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engine and tender length is 41' 3". Designed for operating on fairly level terrain in North Sumatra, these units have 24" x 28" cylinders and 10,000 pounds of tractive effort. The same Japanese builder is now in the process of erecting four mountain-fighting 0-4-4-2T's of the similar 2' 51⁄2" gauge. These are slated for service on steep grades in Sumatra and are due for delivery shortly after the new year. Complete with cylinder brakes and superheating, the Mallets weigh 34 tons in working order (compared with 191⁄2 for the 2-6-0's) and boast 17,500 pounds of tractive effort. With Walschaerts valve gear and 341⁄2 in. drivers, the Mallets have 17" x 271⁄2" high-pressure and 251⁄2" x 271⁄2" low-pressure cylinders. Japanese rolling stock men have been puzzled by these orders for wood-burning locomotives since the industry had all but dismissed the iron horse as a thing of the past. A greater surprise may yet be in store, however. Indonesia is asking bids on meter-gauge rack railway steam engines for Java!

FIVE YEARS-300 DIESELS: India has launched a new five-year plan calling for the importing of a total of 300 diesel units. During the first year 60 meter-gauge and 40 broad-gauge diesel-electrics will be ordered from the U.S.A. Seven diesel switchers are also to be ordered, but for these India is turning to West Germany.

THAILAND BID: The State Railways of Thailand is asking bids on three 3' 6"gauge "royal saloon" cars from the U. S. Similar cars, in use by Thailand's royal family, were built in Japan by Kinki Rolling Stock Manufacturing Company (Kinki Sharyo).

Bids have also been invited for 664 freight cars from the U. S.

HERE AND THERE: Pakistan has instituted a second five-year plan. Of the 341 million dollars to be spent, more than half will go for new rolling stock. . . . In Japan a private electric railway company has taken delivery of some local interurban cars (street-running and private-right-ofway) with sides strongly resembling JNR's Kodama and ends designed to resemble the national carrier's newest diesel rail cars. . . . In Australia a double bedroom is called a "Twinette Cabin." A roomette, however, goes by that name "down under" just as in Japan and the U. S. . . . In the Philippines the sugar rush is on, traffic is booming, and steam power is once again very much in evidence. Except for wornout units no steam engines are being scrapped at present.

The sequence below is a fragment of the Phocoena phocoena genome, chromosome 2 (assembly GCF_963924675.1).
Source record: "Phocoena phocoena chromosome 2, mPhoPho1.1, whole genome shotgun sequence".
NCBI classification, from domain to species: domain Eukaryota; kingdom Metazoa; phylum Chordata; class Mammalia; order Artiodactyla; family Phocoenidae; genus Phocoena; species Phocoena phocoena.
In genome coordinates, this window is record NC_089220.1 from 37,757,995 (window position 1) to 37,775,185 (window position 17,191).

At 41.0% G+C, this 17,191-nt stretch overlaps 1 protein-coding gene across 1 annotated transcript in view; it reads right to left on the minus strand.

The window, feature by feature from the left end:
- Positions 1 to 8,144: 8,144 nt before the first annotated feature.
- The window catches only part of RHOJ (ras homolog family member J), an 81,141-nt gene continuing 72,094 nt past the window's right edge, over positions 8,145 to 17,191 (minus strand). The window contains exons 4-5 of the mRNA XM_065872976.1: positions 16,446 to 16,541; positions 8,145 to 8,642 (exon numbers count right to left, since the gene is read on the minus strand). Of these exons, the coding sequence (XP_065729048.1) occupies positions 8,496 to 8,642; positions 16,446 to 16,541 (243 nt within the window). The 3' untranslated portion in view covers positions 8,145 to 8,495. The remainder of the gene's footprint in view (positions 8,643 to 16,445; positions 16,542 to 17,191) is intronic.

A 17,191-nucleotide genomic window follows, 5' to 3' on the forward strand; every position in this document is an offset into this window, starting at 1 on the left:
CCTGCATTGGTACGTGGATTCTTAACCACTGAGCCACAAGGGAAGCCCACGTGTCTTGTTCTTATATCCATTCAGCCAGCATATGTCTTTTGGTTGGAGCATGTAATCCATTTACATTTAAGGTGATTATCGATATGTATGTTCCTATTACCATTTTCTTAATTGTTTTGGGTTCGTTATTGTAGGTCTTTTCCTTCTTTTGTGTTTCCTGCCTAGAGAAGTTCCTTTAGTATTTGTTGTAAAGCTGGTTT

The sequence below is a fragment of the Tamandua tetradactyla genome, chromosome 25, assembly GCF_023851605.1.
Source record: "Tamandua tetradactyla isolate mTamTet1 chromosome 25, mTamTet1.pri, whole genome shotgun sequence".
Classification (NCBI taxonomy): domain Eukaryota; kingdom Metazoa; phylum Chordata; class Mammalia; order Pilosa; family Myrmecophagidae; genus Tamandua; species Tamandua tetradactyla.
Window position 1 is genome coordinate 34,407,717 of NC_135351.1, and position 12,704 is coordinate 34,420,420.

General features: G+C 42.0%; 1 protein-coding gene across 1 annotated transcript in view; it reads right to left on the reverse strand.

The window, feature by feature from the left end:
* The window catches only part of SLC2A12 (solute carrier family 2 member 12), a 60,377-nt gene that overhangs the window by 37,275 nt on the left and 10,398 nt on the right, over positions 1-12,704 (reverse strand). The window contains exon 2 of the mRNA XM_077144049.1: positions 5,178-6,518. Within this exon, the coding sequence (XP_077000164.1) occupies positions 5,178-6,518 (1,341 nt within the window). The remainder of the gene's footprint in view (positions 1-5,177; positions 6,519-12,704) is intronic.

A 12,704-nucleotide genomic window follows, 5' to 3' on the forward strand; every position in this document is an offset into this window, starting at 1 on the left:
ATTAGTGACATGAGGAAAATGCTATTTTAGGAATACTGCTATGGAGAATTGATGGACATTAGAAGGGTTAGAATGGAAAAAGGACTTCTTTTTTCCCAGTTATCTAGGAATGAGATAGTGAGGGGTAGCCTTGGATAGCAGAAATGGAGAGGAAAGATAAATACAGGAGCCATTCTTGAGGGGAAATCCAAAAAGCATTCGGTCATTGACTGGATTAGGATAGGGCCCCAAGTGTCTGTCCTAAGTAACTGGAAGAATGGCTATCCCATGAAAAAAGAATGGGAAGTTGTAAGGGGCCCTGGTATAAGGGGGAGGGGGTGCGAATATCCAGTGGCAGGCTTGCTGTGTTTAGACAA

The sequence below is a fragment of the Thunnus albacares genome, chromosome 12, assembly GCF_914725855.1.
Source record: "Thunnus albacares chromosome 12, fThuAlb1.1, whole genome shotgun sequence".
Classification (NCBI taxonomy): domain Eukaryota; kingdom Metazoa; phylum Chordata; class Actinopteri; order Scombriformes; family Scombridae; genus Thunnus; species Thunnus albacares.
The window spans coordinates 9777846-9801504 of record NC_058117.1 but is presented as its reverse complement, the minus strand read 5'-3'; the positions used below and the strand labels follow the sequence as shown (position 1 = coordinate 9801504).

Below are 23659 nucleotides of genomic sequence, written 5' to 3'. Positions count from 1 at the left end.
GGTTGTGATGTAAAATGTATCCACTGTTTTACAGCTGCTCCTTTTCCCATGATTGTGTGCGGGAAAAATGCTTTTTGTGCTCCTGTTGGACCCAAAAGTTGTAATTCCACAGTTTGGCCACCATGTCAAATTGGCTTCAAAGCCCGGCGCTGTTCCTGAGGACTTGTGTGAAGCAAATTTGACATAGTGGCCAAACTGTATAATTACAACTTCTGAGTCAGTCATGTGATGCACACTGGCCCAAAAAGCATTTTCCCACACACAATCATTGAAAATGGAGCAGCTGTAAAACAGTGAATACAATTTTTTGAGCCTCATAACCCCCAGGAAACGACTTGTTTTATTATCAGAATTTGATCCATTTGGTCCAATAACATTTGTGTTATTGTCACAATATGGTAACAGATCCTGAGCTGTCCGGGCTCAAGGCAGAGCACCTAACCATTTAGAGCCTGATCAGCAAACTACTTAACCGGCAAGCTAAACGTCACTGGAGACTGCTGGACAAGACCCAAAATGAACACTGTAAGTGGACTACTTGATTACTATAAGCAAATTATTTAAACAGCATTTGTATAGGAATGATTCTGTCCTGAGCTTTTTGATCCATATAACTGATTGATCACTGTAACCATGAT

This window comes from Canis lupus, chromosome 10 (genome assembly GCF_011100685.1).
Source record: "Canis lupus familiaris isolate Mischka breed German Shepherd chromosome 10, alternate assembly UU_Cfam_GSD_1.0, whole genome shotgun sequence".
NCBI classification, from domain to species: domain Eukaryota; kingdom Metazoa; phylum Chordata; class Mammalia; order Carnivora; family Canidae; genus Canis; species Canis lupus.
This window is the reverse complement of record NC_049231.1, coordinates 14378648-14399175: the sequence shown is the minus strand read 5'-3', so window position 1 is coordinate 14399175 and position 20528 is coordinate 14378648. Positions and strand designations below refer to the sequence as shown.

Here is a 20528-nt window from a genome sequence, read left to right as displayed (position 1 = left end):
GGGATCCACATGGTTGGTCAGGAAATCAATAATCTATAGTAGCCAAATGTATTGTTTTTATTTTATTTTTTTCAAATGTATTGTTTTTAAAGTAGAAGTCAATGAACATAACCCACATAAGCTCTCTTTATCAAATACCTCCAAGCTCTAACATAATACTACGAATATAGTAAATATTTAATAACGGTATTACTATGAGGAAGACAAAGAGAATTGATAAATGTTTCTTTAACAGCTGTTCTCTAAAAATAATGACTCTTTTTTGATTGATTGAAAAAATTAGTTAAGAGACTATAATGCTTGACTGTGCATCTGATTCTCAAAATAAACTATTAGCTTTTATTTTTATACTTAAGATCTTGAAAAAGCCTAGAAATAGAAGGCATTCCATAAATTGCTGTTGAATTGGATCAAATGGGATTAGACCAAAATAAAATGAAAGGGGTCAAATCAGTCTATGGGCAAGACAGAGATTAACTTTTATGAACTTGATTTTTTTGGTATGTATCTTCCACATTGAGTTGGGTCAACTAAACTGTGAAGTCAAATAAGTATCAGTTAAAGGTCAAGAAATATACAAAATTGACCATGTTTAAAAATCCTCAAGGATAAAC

Railroad and Wadley Southern Railway in
1960, businessmen of Swainsboro, Ga.,
began to think about taking over the 20-
mile Wadley Southern. Last spring they
reported good progress on stock subscrip-
tion pledges for a new operating company.
But recent moves by Southern Railway,
which would like to control both Central
of Georgia and Swainsboro's other rail-
road, the Georgia & Florida, have placed
Wadley Southern's future in doubt. Cen-
tral received I.C.C. permission to abandon
the two Wadley short lines. Shippers

along the Louisville & Wadley, however, SOUNDS OF

had meanwhile worked up their own take-
over plan. So now it's L&W that's been
saved: a group headed by Louisville Fer-



tilizer & Gin Company bought the 10-mile RAILROADING

line for $25,279 and is operating it as
Louisville & Wadley Railway.

WHAT, ANOTHER ONE?: Texas, which
keeps giving us new short lines [page 15,
July 1961 TRAINS], may be about to spawn
another one. Business interests in the
western Texas oil towns of Odessa, An-
drews, and Seminole have organized Per-
mian Basin Railroad to build a line from
Odessa to Seagraves. To be known as the
"Black Gold Route," the proposed rail-
road would be about 79 miles long.

VANISHING AMERICANS: Kansas City, Kaw Valley Railroad, 15-mile Kansas interurban [page 22, April 1961 TRAINS], has ceased operations after turning over switching tracks at its Bonner Springs and Kansas City terminals to other railroads. At the close of World War II the plains states still had a surprising number of electric lines, but with KCKV gone, freight electrics in the broad expanse between the Mississippi and the Rockies can now be

counted on the fingers of one hand. Three

Iowa common carriers still use juice:

Charles City Western Railway, Southern

Iowa Railway, and Iowa Terminal Rail-
road (the former Mason City & Clear
Lake, now owned by three Michigan
men). Elsewhere between the wide river
and the tall mountains there's only the
salt-hauling Hutchinson & Northern Rail-
way of Kansas and the little Texas Trans-
portation, a San Antonio brewery line.
In these parts and in others the trolley
freight motor is scarcer than — well, than
a steam locomotive.

MAN AND SHORT LINE: In 1960 Maryland
& Pennsylvania Railroad, its southern end
into Baltimore already abandoned, came
close to ending it all. Then long-time
Ma & Pa employee Arthur M. Bastress be-
came president and declared - even be-
fore an I.C.C. examiner turned down a